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Wake Up Your Whiskey with this Delicious Coffee Manhattan

5 from 7 votes

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cocktail in glass with orange twist and coffee beans
Coffee Manhattan

Coffee’s a perfect match with whiskey and this Coffee Manhattan is no exception. Whether you’re building an Irish coffee to enjoy or adding a little coffee syrup to an old fashioned (see my Breakfast Old Fashioned here) it’s a combination made in heaven.

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What is a Manhattan?

A traditional Manhattan Cocktail has just three ingredients – whiskey, bitters and vermouth. While bourbon is more common in Manhattans, it’s now thought that the original Manhattan cocktails likely used rye whiskey instead of bourbon.

The ratio of whiskey to vermouth ranges from 2:1 whiskey to vermouth to 5:1 whiskey to vermouth. Bourbon and whiskey lovers will likely fight you to the death if you start proposing that your version of a Manhattan is the right one.

I’ve said it before and I’ll say it again, I want you to make cocktails that taste good to you. So feel free to tweak ratios on the cocktail’s elements or add additional flavors as needed to get the drink to a place that you enjoy.

I’ve done a number of articles on Manhattans:

If you’ve just jumped in in the middle, each week I’m doing a series of riffs on a classic whiskey cocktail. This week is the Manhattan, and I’ve already got a French Quarter Manhattan and a Chocolate-Ginger Manhattan up.

Flavors in this Coffee Manhattan Cocktail

A classic Manhattan uses sweet vermouth, but this recipe substitutes coffee liqueur and some coffee to bolster the coffee flavors. In addition I use some coffee and chocolate bitters to round out the flavors.

The coffee liqueur I’ll use for this is Patron’s XO Cafe coffee-flavored liqueur. It’s rich, sweet and bitter coffee flavors are decadent enough that you don’t need a lot of it to punch up the flavor in a cocktail. In addition, I added a smidge of actual cold brew coffee I had on hand.

cocktail in glass with orange zest and coffee beans
Coffee Manhattan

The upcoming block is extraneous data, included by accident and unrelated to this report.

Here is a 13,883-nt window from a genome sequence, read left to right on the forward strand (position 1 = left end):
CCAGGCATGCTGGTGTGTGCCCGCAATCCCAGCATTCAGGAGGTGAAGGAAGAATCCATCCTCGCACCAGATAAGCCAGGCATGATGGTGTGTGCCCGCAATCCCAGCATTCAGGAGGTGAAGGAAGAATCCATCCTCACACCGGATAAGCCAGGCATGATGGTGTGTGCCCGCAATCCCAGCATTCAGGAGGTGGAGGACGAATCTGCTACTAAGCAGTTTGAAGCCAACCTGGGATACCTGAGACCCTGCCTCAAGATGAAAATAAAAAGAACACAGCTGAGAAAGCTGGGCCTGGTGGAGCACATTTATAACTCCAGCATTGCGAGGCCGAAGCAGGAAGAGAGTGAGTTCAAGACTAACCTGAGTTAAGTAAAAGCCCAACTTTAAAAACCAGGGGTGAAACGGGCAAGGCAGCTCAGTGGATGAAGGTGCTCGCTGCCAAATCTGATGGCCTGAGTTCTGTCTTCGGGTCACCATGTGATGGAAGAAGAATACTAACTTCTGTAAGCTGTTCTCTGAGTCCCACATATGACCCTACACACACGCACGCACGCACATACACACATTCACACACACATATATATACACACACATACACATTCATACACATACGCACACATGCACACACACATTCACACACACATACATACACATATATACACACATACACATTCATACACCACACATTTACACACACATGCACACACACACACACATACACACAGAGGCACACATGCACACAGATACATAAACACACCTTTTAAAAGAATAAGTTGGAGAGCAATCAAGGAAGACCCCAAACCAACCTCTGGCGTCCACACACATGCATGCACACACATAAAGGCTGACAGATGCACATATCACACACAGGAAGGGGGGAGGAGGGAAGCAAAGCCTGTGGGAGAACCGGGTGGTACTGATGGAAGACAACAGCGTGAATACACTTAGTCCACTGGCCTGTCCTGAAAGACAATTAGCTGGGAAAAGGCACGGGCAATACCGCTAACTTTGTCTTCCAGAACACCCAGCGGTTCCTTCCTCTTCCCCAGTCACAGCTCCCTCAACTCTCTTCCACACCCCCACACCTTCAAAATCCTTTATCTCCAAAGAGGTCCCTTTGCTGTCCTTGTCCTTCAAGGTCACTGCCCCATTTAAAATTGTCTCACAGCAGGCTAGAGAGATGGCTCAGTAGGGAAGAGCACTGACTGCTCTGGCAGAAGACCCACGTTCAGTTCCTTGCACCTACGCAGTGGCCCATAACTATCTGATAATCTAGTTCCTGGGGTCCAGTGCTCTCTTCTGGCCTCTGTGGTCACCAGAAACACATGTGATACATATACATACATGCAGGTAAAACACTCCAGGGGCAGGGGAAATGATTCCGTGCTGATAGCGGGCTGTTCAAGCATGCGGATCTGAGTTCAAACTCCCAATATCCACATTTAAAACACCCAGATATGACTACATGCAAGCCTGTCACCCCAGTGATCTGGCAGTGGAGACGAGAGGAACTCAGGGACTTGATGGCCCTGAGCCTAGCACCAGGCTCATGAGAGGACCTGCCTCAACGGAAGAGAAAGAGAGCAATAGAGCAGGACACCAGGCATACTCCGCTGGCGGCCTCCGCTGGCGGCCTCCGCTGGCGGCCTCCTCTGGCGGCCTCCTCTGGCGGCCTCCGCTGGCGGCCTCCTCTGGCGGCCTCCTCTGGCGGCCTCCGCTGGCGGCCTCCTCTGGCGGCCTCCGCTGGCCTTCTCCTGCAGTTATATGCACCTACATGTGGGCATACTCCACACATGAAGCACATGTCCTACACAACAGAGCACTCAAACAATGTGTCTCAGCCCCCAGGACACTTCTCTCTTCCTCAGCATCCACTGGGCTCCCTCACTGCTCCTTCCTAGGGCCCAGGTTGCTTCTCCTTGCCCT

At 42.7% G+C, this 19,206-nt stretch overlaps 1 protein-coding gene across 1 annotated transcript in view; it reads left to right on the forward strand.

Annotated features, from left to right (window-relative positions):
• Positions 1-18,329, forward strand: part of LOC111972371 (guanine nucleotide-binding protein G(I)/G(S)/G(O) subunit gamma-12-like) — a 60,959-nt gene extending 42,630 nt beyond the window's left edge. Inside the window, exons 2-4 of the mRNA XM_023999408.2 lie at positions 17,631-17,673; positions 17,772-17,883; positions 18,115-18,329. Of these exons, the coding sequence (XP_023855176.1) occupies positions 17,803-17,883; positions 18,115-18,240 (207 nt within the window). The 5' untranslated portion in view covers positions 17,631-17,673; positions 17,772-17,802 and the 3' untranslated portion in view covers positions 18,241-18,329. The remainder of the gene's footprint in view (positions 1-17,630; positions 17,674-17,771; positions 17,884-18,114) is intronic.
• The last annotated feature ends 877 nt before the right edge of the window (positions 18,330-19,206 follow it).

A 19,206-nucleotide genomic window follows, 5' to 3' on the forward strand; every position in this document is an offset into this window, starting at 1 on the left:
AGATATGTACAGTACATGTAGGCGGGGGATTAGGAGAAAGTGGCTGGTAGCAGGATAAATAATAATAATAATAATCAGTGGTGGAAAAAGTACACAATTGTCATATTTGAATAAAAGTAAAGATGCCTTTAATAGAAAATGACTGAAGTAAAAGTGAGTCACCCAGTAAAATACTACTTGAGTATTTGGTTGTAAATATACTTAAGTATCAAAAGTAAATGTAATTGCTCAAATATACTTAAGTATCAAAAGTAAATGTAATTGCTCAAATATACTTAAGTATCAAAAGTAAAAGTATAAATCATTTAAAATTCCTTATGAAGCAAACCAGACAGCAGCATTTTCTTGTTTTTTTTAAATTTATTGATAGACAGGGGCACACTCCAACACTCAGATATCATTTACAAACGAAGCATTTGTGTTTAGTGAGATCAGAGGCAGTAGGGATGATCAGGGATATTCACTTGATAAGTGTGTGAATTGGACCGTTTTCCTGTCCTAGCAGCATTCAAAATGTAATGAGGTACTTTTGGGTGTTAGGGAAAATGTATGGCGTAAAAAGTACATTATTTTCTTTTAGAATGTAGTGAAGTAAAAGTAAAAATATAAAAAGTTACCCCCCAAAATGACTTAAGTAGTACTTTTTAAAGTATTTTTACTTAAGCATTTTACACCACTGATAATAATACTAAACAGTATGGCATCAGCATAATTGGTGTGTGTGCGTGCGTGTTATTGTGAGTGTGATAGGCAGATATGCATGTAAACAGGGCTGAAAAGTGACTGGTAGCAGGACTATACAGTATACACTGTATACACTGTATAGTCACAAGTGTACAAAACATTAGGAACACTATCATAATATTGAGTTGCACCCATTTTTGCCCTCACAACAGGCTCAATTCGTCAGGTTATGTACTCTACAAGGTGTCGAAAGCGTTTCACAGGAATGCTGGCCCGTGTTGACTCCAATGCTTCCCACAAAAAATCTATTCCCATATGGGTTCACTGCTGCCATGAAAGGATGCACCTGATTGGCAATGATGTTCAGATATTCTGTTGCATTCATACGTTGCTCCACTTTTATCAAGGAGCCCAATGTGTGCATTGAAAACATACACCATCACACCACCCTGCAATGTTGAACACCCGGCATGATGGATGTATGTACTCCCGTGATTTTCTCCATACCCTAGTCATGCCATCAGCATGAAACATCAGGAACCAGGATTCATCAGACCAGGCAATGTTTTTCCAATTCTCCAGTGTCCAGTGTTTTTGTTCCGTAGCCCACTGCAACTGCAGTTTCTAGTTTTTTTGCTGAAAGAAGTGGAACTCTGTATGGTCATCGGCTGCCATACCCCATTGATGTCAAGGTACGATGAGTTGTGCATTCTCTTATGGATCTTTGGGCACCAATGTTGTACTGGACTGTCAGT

I attempted the cocktail without the sweet vermouth and with only the coffee liqueurs, but that tiny bit of vermouth did two things. First, it added just a touch of the sourness from sweet vermouth itself and secondly, it thickened the mouthfeel a bit to something closer to a true Manhattan.

What Whiskey Should I Use for this Coffee Manhattan?

Now while I did try this with both bourbon and rye, and both work well, Rittenhouse rye won here as the standout. I think any rye will wok well here, but I would still with a proof around 100 if you have it so it doesn’t have to work so hard to compete with the bitter flavors of the coffee.

Best Bitters for this Coffee Cocktail

While I did add some coffee and cocoa bitters, this would work equally well with a plain angostura or chocolate bitters.

My favorite chocolate bitters for this one is The Bitter Truth Chocolate Bitters. For coffee bitters, here’s one of my favorites as well: Cocktail Kingdom Coffee Bitters.

cocktail in glass wih orange garnish

Coffee Manhattan

Heather Wibbels
Fancy up your Manhattan with a little cold brew and coffee liqueur to get that mid day pick me up. Paired with chocolate and coffee bitters, this Coffee Manhattan leans heavily on the coffee flavor profile with whiskey's vanilla notes and oak flavors strong in the finish of the drink.
5 from 7 votes
Course Drinks
Cuisine cocktail
Servings 1

Ingredients
  

  • 1.5 oz rye whiskey (Rittenhouse)
  • ½ oz coffee liqueur (I used Patron Café)
  • ½ oz sweet vermouth
  • ½ oz cold brew coffee or any cold coffee
  • 5 drops coffee and cocoa bitters
  • 1 dash Bitter Truth chocolate bitters
  • Garnish: coffee beans/orange peel

Instructions
 

  • Combine whiskey, vermouth, coffee liqueur, coffee and bitters in a mixing glass. Fill with ice and stir until chilled and well-combined, about 30 seconds. Garnish with a few whole coffee bean and an orange peel if desired.
Keyword coffee, manhattan, quarantine cocktail, rye cocktail
Tried this recipe?Let us know how it was!
By on April 9th, 2020

About Heather Wibbels

Heather Wibbels is a whiskey enthusiast (Executive Bourbon Steward, no less) with a passion for cocktails. She loves researching and designing cocktails, drinking cocktails, and teaching cocktails. Mostly whiskey cocktails, given her Kentucky location

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